The evolution of smartphones has given rise to urban-area applications: applications that communicate in a city by means of the public (moving) infrastructure, e.g. buses and trams. In this setting, applications need to communicate and discover each other using intermediaries that move around the city and trans- fer data between them. This requires programmers to scatter code that deals with routing messages to the correct place and dealing with network failures all over their programs. Our approach allows the pro- grammer to specify urban-area applications in a high-level manner without the burden of directly encoding communication using intermediaries. We present this as a translation from a high-level object-oriented pro- gramming paradigm to a low-level communication mechanism. This translation allows the programmer to restrict routing of messages to e.g. a certain number of hops, geographic areas or even types of carrier devices. In addition we show how high-level group messaging can be efficiently represented in the low-level communication. Finally, we document our experiences in setting up a small-scale real-world urban-area application.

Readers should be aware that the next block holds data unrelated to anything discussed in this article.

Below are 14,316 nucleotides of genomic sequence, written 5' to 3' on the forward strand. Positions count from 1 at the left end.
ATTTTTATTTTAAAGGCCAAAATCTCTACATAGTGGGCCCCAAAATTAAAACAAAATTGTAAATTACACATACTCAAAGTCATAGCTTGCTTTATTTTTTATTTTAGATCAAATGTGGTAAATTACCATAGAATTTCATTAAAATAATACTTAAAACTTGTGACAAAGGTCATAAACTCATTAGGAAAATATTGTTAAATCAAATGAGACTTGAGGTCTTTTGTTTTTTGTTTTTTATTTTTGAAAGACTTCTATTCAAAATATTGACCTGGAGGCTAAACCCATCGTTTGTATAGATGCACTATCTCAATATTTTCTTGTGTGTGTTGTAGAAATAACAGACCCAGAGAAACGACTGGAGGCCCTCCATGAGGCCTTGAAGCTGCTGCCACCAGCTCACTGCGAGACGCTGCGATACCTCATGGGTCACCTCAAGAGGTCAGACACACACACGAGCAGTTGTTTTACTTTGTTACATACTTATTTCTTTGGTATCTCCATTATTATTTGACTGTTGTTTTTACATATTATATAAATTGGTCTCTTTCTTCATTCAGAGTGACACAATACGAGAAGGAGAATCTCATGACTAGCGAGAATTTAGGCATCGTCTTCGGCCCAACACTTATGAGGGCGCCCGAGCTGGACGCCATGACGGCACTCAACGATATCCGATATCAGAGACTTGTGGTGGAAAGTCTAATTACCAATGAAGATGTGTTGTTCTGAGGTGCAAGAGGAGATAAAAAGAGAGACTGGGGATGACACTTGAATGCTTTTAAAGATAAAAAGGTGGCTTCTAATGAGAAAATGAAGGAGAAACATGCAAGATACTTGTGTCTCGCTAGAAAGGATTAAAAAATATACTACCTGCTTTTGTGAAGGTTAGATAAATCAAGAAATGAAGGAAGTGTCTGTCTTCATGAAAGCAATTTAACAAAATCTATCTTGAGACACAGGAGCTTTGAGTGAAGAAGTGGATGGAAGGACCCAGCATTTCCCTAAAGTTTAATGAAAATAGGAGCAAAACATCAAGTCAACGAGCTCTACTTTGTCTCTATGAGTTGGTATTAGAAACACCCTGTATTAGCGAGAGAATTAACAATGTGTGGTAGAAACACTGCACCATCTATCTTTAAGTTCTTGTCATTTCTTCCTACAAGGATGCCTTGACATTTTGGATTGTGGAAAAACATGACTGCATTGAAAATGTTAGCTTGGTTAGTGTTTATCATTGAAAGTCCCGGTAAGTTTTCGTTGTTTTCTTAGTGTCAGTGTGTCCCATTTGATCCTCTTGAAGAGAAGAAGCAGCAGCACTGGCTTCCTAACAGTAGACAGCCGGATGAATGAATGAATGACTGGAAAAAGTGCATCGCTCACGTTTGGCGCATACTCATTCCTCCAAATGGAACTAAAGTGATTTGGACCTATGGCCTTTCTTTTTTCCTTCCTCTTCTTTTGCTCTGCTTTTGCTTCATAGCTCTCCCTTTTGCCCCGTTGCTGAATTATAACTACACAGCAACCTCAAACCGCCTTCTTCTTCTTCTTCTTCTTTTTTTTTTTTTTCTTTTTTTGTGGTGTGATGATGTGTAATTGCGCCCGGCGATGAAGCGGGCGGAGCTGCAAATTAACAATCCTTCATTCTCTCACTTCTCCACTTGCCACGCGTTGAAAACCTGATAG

Original languageEnglish
Article number8
Number of pages20
JournalACM Transactions on Autonomous and Adaptive Systems (TAAS)
Issue number2
Publication statusPublished - 2014

    Research areas

  • tupe spaces, distributed programming, ambient-oriented programming, language design

ID: 2437349